"In the time of ancient gods, warlords and kings, a land in turmoil cried out for a hero. She was Xena, a mighty princess forged in the heat of battle. The power. The passion. The danger. Her courage will change the world."
  -- Introduction to XWP

[51] The ancient Greeks experienced their own Mfecane. About 1200 BCE, disaster engulfed the eastern Mediterranean throwing the area into turmoil. Various historians believe that widespread drought, invasion of the Dorians from the north, the long Trojan War, and predications of the Sea Peoples combined to create the ensuing chaos. Large city states collapsed when Greeks abandoned them. In place of the cities were tiny villages of twenty people, usually shepherds and subsistence farmers. The XWP episode, HERE SHE COMES...MISS AMPHIPOLIS (35/211) delves into the miseries of the ordinary Greek during these Dark Ages: famine, dispossession, and war.

[52] The introduction of XWP show the Greek Difaqane. Marauding armies of warlords roam the countryside wrecking havoc. Constant warfare made Xena, a warlord and threatened Gabrielle with slavery. However, the Greece of XWP is changing from the rule of warlords to the rise of new city states. During their travels, Xena and Gabrielle encounter bandit gangs and well-governed towns. One of their friends, King Gregor protects his people from warlords [CRADLE OF HOPE (04/104)].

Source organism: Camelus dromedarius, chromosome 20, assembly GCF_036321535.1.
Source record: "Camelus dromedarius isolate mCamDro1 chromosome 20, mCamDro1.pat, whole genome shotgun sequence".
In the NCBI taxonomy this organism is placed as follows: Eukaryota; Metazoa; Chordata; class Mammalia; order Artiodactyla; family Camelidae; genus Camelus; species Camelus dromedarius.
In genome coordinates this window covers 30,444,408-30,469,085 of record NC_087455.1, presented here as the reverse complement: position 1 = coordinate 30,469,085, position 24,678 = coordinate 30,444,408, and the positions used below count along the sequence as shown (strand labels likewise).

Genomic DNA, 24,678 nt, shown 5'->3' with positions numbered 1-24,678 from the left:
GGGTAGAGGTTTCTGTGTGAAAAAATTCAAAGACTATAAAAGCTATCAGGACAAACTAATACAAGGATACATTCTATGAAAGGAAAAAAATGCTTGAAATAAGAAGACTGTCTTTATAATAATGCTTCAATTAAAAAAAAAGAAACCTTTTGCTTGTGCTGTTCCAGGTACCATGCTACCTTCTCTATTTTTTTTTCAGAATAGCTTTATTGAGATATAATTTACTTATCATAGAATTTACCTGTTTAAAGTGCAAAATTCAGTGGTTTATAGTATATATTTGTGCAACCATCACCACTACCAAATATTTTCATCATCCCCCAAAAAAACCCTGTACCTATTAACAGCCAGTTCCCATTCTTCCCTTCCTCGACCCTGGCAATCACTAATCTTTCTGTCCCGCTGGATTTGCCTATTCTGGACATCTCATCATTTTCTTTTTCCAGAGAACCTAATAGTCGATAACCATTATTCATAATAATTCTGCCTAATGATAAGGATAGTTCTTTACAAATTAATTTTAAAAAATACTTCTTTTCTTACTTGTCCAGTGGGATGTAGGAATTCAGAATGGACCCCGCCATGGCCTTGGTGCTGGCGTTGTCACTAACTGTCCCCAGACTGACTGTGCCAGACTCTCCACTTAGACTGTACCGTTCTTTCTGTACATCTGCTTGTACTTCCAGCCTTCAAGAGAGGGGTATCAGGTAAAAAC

Forming The Template

"People become impatient of diversity and differences. They long for what gives them a sense of security and that is usually sought and perhaps found in what is the well-known, what is familiar, what is the same. And hence the desire for homogeneity, sameness, and the abhorrence of what is different culturally, ethnically, religiously, in points of view."
  -- Archbishop Desmond Tutu, "Freedom and Tolerance", speech, Cape Town Press Club, June 6, 1995

[53] Various criteria form the template for interacting with strangers. Some of the usual criteria are how other people sound and look. Their beliefs brand them as aliens. Where people live make them unworthy of our attention.


Gabrielle: The Horde will never hurt you again.
Vanessa/Pilee: Not Horde, Pomira. We Pomira.

"As a Mosotho and a Southern African, I wholeheartedly welcome the insightful Basotho book and this Southern African series."   -- T.T. Thahane, Deputy Governor of the South African Reserve Bank, 1994 [NOTE 07]

[54] Which is it: Afrikaner or Boer, Khoikhoi or Hottentot, !Kung or Bushman, Pomira or Horde? Which are the names that these peoples call themselves, and which are the names that others gave them? Many peoples are often known only by what strangers call them. These names often bear little relation to the peoples themselves.